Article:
Clean energy investments have been available to high net worth individuals and institutions for years, but for most of us, this is an exciting new opportunity.
Not all clean energy investments are created equally or for everyone. There are opportunities for investors with higher and lower risk tolerances, for investors seeking to maximize their impact, and for investors with shorter or longer time horizons.
So, how to tell them apart, and determine which are right for you? Here are six considerations to keep in mind when choosing a clean energy investment best tailored to your financial and impact goals.
1. Clean energy companies or clean energy projects?
Investing in clean energy companies
When most people think about investing in clean energy, they’ll think about buying shares in a company like SunPower (solar panels), Vestas (wind turbines), Tesla (electric cars), or even a brand new startup.
While the trends for clean energy are overwhelmingly positive, individual companies can be impacted by government policy, competition, technological innovation, the strength of their management team, and still other factors. Picking winners and losers in established industries is hard, and picking them in emerging industries is even harder. Another option is investing in a cleantech Exchange Traded Fund (ETF) or mutual fund, distributing the risk and allowing your investment to track the industry’s fortunes and not just the successes or failures of one company.
Investing in clean energy projects
Investing in clean energy projects is different. Here, the money is used to provide project financing for clean energy equipment that generates electricity (such as solar panels) or reduce energy consumption (such as LED light bulbs).
By “project” it is meant that:
- there is equipment - real assets - that generate energy or reduce energy use;
- there is a customer that has contracted to purchase this clean energy, often for a set price over a period of time; and
- the equipment is owned by an entity different from the development company which owns the assets.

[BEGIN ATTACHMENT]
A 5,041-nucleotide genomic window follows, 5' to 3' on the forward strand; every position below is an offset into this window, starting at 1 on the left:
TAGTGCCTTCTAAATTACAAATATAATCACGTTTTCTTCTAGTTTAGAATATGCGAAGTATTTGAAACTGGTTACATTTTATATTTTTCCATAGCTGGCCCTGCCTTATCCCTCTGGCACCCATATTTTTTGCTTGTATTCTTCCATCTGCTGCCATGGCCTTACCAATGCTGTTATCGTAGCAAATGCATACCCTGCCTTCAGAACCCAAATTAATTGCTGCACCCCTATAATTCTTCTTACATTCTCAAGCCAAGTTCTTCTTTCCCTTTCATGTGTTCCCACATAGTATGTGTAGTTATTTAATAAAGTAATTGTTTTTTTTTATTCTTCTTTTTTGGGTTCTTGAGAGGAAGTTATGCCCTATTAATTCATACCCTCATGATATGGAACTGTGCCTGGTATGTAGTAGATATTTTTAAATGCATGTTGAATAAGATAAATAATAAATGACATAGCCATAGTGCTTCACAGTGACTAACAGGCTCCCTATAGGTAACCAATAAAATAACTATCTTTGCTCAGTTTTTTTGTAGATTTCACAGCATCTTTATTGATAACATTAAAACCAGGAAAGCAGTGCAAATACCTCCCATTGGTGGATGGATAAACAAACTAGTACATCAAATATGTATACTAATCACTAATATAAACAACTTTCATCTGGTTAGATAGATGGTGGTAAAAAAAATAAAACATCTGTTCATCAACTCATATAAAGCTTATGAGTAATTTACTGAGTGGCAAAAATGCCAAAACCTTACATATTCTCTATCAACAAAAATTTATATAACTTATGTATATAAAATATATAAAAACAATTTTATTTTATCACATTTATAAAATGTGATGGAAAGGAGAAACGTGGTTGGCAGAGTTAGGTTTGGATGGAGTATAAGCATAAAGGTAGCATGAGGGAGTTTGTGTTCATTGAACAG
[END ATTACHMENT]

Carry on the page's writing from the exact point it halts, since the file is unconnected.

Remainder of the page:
2. How are returns generated?
When investing in clean energy companies
When investing in shares of a clean energy company, the returns are generated when the company (or companies in the case of a fund), grows in value, providing capital gains, and when they pay dividends. Of course, stock values fluctuate based on company performance and broader market trends as well.
When investing in clean energy projects
Clean energy projects generally make money in one of two ways.
Energy generation projects generate revenue based on the sale of clean energy.
Energy efficiency projects help clients spend less money on energy, and investors are paid out of the clients’ energy savings. (The net result is that the client spends less on energy, and uses part of the savings to pay the project developer.)
Sometimes these returns come as a share of the savings, and sometimes payments are fixed. It may help to think of energy generation projects getting paid for megawatts, while energy efficiency projects get paid for saving megawatts -- for generating negative watts, or “nega-watts”, if you will.
There are also different types of clean energy project investments, for example debt or equity.
Debt investors accept modest returns, in exchange for first access to cash flows. They can also get priority on collateral such as project equipment, in the unlikely event of failure.
Equity investors get access to cash flows last, and in exchange for higher risk, can see higher returns.
3. Who is paying?
Corporate or Government bonds
With corporate or government green bonds such as Apple’s recent $1 billion issuance or the Ontario Government’s Green Bond, your investment is backed by their balance sheet. Buyers are expressing confidence that the company or government is strong enough financially to pay them back. Apple’s credit rating is AA+ (read: really good) so theirs would generally be considered a low-risk corporate bond.
Project-backed bonds are paid back by the counterparty. For Green Bonds, this is the corporation, government or individuals ultimately purchasing the project’s megawatts or negawatts. Bond buyers need to determine whether the counterparties are creditworthy; whether they will be able to continue making payments into the future. It’s much like what a bank does when it performs a credit check on a customer wanting a mortgage.